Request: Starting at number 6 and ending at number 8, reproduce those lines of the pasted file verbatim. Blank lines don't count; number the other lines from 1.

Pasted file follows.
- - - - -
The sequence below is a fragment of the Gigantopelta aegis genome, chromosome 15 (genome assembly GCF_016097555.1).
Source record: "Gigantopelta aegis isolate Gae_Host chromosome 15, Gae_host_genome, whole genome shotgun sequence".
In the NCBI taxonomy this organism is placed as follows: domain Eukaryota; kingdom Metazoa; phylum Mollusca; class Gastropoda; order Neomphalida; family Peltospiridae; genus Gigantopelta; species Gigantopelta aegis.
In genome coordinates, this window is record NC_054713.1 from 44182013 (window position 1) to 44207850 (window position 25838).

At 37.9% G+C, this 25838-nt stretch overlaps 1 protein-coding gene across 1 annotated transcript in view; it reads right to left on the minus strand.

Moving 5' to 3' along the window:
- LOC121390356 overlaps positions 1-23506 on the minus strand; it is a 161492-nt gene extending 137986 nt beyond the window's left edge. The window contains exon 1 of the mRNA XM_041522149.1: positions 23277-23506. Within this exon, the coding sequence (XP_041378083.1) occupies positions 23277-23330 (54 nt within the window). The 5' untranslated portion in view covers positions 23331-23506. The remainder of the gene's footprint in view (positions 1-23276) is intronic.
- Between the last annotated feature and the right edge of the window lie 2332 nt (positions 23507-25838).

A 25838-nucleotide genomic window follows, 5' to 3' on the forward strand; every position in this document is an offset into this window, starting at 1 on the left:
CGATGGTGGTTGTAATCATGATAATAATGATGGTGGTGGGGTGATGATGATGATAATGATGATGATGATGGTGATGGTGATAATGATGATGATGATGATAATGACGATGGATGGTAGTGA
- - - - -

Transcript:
Moving 5' to 3' along the window:
- LOC121390356 overlaps positions 1-23506 on the minus strand; it is a 161492-nt gene extending 137986 nt beyond the window's left edge. The window contains exon 1 of the mRNA XM_041522149.1: positions 23277-23506. Within this exon, the coding sequence (XP_041378083.1) occupies positions 23277-23330 (54 nt within the window). The 5' untranslated portion in view covers positions 23331-23506. The remainder of the gene's footprint in view (positions 1-23276) is intronic.
- Between the last annotated feature and the right edge of the window lie 2332 nt (positions 23507-25838).